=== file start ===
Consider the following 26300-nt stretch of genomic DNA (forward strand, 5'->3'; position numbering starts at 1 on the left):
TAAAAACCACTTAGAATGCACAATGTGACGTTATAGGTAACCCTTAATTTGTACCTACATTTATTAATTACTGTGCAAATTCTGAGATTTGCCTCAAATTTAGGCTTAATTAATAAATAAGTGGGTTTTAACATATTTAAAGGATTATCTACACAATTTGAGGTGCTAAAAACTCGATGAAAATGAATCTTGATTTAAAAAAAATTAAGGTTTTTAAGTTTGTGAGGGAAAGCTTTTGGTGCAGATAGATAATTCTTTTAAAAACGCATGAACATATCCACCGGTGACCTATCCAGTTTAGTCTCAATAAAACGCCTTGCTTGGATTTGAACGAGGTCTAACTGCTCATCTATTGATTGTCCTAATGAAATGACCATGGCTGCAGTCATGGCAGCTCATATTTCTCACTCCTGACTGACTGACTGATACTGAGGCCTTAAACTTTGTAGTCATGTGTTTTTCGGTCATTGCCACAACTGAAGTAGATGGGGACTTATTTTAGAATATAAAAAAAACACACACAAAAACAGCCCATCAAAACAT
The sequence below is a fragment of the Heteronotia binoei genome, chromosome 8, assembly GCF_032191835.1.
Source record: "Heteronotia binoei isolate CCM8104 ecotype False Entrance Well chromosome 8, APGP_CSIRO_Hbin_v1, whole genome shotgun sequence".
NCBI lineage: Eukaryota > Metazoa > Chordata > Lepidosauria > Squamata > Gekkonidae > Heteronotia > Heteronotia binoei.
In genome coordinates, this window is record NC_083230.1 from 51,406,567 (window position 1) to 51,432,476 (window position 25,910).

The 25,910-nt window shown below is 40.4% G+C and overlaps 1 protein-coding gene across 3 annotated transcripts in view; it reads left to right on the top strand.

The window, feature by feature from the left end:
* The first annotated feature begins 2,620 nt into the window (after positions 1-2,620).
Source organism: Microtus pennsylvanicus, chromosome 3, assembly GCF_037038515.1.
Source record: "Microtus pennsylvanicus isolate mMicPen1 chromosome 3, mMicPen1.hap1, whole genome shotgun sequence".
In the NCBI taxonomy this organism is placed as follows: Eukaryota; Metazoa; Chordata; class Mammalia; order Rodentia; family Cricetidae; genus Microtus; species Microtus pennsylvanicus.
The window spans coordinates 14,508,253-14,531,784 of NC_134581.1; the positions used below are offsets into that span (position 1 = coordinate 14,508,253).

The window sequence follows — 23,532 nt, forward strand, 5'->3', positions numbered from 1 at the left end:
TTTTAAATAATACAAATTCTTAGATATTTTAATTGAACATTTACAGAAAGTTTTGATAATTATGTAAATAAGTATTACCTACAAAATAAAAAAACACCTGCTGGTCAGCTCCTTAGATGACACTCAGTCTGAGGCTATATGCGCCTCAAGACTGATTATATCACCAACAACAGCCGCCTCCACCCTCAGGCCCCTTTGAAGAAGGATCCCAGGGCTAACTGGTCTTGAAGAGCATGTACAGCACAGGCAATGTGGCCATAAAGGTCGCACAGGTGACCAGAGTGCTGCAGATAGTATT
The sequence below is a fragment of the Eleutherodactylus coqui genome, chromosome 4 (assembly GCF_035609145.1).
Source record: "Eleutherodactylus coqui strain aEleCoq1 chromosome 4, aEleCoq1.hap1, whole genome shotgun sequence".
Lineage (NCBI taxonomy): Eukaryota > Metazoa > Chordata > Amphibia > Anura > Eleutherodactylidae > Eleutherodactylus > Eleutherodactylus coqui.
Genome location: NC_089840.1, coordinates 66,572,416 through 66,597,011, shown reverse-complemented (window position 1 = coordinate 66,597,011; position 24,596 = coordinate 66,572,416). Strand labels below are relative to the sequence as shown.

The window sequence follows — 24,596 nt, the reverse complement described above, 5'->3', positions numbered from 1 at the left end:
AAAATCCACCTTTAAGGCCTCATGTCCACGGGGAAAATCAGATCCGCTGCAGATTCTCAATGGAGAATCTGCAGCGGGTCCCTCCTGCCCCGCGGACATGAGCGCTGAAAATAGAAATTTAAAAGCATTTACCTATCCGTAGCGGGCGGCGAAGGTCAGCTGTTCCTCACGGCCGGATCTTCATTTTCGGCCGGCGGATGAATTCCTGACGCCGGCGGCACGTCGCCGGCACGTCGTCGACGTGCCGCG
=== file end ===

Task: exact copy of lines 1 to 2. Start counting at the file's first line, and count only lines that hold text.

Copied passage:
Consider the following 26300-nt stretch of genomic DNA (forward strand, 5'->3'; position numbering starts at 1 on the left):
TAAAAACCACTTAGAATGCACAATGTGACGTTATAGGTAACCCTTAATTTGTACCTACATTTATTAATTACTGTGCAAATTCTGAGATTTGCCTCAAATTTAGGCTTAATTAATAAATAAGTGGGTTTTAACATATTTAAAGGATTATCTACACAATTTGAGGTGCTAAAAACTCGATGAAAATGAATCTTGATTTAAAAAAAATTAAGGTTTTTAAGTTTGTGAGGGAAAGCTTTTGGTGCAGATAGATAATTCTTTTAAAAACGCATGAACATATCCACCGGTGACCTATCCAGTTTAGTCTCAATAAAACGCCTTGCTTGGATTTGAACGAGGTCTAACTGCTCATCTATTGATTGTCCTAATGAAATGACCATGGCTGCAGTCATGGCAGCTCATATTTCTCACTCCTGACTGACTGACTGATACTGAGGCCTTAAACTTTGTAGTCATGTGTTTTTCGGTCATTGCCACAACTGAAGTAGATGGGGACTTATTTTAGAATATAAAAAAAACACACACAAAAACAGCCCATCAAAACAT